By Tiffany Lesnik, Domestic Attorney
The social isolation, fear, anxiety, and extreme restrictions that have been put into place amidst the coronavirus pandemic are enough to cause the most well-adjusted person to become uneasy, restless, anxious and depressed and to feel the need to escape. For those in relationships fraught with abuse, the social isolation, fear, and anxiety are even worse, and being trapped with their oppressor may seem unbearable.
Unfortunately, a pandemic creates an even more toxic situation for those in an abusive relationship. The “stay put” orders and closures that are in effect countywide and statewide have increased levels of anxiety and depression. During times of stress, we also tend to see an increase in consumption of alcohol and other substances in order to deal with the feelings of isolation, anxiety, and depression. If someone is stuck at home with a partner who becomes more brazen or mean when they drink or use drugs, there is a greater risk of reckless, erratic and dangerous behavior. This can feel like a prison to those trapped inside and does not have to involve physical violence.
Domestic violence (which includes abuse) in North Carolina and in other states is “continued harassment that leads to substantial emotional distress.” Basically, the feeling that the victim(s) is walking around on pins and needles and that at any moment the volcano (the abuser) is going to explode (and for no legitimate reason). The tension in abusive relationships is likely to increase during a pandemic and the abuser’s patience runs thin with everyday family life and all of the chaos, noise, and responsibilities that accompany that.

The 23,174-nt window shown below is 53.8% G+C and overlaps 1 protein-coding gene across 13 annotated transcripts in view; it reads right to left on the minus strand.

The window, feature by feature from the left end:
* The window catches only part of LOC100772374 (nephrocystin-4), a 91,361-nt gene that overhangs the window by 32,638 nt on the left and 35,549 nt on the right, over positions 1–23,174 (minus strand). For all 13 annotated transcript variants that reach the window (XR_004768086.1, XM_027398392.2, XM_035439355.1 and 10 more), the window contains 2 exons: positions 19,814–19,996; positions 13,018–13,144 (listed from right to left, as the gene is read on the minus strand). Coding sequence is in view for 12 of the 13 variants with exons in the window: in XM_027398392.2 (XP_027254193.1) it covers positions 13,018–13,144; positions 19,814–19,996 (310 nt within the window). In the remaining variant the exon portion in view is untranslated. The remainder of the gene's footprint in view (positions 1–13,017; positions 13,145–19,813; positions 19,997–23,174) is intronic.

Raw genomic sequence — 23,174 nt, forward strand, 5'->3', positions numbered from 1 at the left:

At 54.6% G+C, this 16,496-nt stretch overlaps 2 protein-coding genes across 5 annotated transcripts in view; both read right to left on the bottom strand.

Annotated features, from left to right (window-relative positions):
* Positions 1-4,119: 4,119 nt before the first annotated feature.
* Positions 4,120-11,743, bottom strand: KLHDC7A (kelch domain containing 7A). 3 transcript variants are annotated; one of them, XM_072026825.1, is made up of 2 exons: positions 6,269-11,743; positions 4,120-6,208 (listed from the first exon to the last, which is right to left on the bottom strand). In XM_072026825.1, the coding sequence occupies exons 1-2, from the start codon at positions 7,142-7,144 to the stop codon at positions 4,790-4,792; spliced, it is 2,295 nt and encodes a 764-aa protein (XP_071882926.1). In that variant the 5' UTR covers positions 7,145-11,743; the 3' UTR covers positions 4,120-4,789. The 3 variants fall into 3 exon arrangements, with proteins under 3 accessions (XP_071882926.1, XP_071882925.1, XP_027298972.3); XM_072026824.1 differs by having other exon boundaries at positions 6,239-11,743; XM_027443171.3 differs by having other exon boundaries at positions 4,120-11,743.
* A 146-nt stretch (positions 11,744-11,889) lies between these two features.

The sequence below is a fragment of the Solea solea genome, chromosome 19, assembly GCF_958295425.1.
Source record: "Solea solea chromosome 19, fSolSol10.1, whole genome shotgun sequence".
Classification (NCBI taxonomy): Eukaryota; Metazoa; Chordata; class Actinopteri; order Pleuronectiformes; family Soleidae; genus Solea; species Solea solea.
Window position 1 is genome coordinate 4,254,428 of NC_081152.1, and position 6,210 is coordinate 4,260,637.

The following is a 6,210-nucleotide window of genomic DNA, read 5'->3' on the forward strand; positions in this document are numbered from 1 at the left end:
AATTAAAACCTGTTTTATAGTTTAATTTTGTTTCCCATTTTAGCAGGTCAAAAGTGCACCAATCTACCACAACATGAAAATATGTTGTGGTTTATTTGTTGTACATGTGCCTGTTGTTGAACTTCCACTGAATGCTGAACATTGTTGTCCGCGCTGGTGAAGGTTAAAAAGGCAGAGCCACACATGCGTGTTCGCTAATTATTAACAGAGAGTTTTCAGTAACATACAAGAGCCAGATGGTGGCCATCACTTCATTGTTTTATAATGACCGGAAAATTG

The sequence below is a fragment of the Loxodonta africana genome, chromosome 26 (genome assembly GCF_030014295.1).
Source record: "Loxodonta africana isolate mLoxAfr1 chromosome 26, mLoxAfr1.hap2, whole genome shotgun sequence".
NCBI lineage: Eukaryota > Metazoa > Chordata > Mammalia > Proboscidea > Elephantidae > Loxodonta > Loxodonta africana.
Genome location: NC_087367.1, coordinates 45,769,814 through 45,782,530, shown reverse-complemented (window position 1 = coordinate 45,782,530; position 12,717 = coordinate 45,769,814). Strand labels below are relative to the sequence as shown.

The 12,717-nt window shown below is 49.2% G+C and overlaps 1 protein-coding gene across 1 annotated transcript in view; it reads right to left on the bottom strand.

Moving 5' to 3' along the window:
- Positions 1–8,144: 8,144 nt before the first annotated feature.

Finally, a central tenet of most abusive relationships is social and familial isolation. The abuser ensures that family and friends are ousted from the home slowly but surely. The pandemic and the quarantines give them an opportunity to even further manipulate their partners and children and keep them further isolated from being able to seek help. They can use quarantine or threat of illness to keep partners inside and away from help to the extreme.
Seeking help at this time may seem impossible. However, there is still legal relief in this time of uncertainty. It may be hard to make phone calls, search for relief on the Internet or try to contact a lawyer. You must always keep safety first and if you think that you cannot safely seek help then you may need to wait. However, your first line of defense if you feel that you or your children are in imminent danger is to call 911! Law enforcement is still working and willing to help. Also, non-profit domestic violence agencies are still open and ready to help, and their services are free to the public. Due to the closings, some of the services may be limited but they are still offering some services and assistance with filing Domestic Violence Protective Orders or Restraining Orders.
While the Court System may be closed right now, there are some courtrooms still open for business and still hearing cases. One of those courtrooms is the domestic violence courtroom. You can go to your local courthouse and file for a Protective Order right now, even with all of the closures. A Protective Order generally will evict your spouse and put a no contact in place to give you and your children some peace and security to get through this difficult period. There are also many attorneys who are offering free consultations via telephone or online right now. This is a good time to take advantage of those services. There are many domestic violence and other emergency services listed on the KKJ Forensic and Psychological Services website.
You can also obtain more information at our website at www.lesnik-law.com. We offer free initial consultations and are happy to help you or find someone who can.